One Digger Rejects Netscape, So Far

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Jason Calacanis and company definitely ran into a roadblock with one Digg user, who promptly posted their emails to his blog. Calacanis posted his displeasure with Digg user “Tysonhy” in a response to Tyson’s blog entry

One Digger Rejects Netscape, So Far
One Digger Rejects Netscape, So Far

…regarding Netscape trying to persuade him to be a paid Netscape story submitter. Tyson republished the emails sent by Calacanis and C.K. Sample III, as well as one from the writer of PBS blog Media Shift.

Said Calacanis:

I respect your right to do it for free, and I’m sure you respect people who might want to get paid.

Also, speaking of respect, printing one-to-one emails and contact info is not very cool. My phone and IM have been going crazy all day.

(We have to point out here that his phone numbers are on his web site, while his IM handle is in the profile linked to his name in the comment, all of which are easily found online.)

Tyson has a few reasons for sticking with Digg, which he detailed in his post. He likes Digg’s design, topics, tools, and its community. Twelve grand a year from Netscape isn’t enough to draw his interest away from that, and real life demands have kept him from posting avidly to Digg these days, anyway.

One commenter likened turning down Netscape to a young star hoops player rejecting both the Lakers and a top 10 NCAA program just to keep playing ball in the park.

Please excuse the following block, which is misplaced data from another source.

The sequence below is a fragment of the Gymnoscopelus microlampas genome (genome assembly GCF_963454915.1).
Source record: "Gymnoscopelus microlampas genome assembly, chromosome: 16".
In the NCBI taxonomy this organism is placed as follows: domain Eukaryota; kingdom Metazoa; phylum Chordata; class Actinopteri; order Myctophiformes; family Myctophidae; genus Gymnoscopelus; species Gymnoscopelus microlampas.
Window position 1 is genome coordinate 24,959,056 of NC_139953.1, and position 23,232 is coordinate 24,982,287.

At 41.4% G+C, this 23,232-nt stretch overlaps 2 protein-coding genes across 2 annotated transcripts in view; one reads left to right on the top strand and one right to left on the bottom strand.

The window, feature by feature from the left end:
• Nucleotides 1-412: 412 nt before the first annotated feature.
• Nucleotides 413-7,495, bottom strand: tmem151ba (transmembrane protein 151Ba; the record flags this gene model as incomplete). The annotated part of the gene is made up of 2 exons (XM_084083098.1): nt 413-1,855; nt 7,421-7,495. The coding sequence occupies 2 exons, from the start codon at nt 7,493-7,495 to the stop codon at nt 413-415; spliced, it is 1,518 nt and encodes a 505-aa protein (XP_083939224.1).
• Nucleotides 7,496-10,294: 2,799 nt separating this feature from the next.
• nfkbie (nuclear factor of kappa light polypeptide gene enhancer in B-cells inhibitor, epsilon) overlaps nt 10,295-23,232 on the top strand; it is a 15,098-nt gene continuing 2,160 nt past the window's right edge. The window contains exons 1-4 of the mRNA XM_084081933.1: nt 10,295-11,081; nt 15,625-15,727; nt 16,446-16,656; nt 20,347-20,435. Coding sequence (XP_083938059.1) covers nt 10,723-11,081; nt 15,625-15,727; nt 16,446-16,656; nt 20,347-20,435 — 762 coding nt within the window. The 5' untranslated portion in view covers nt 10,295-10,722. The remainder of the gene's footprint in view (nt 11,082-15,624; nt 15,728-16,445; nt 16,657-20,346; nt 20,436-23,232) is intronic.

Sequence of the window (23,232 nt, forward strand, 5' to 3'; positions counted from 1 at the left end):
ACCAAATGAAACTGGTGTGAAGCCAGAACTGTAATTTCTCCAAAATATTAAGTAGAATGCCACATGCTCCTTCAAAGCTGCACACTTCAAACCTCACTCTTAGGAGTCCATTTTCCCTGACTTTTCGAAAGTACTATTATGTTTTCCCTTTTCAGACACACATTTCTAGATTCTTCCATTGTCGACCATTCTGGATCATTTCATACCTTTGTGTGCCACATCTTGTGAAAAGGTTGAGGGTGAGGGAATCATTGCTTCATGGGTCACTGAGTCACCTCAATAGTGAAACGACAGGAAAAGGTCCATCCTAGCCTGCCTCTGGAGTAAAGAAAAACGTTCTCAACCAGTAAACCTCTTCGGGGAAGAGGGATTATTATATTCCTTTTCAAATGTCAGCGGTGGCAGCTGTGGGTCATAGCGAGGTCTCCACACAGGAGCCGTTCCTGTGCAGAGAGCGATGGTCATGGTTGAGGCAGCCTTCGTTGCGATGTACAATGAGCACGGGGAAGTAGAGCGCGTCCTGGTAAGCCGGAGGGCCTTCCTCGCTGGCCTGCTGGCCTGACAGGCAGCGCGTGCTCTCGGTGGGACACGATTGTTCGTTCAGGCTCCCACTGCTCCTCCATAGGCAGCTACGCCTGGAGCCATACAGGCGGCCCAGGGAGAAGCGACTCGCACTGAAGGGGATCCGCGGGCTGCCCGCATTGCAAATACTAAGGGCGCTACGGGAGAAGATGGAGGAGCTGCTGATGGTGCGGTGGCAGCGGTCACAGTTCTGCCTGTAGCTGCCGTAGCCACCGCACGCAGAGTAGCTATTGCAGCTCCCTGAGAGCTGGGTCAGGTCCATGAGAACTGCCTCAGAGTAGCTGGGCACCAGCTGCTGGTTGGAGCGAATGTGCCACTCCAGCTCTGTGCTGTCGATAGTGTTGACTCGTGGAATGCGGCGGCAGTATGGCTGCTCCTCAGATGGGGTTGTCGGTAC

That presumes Tyson will never get another offer from another user-contributed news site, ever. While republishing the emails was a breach of unwritten Net etiquette, it probably doesn’t mean the entire Internet has written him off, either.

Paying for contributing sounds like an odd idea now, because outside of revenue-sharing as practiced by sites like Newsvine and Gather, it hasn’t reached a point where payment is the rule rather than the exception.

Tomorrow, who knows? Calacanis may be chuckling at everyone from atop a whole pyramid of paid contributors. Plenty of people would love to be paid something for their avocations; Tyson just isn’t one of them.

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David Utter is a staff writer for WebProNews covering technology and business.

One Digger Rejects Netscape, So Far
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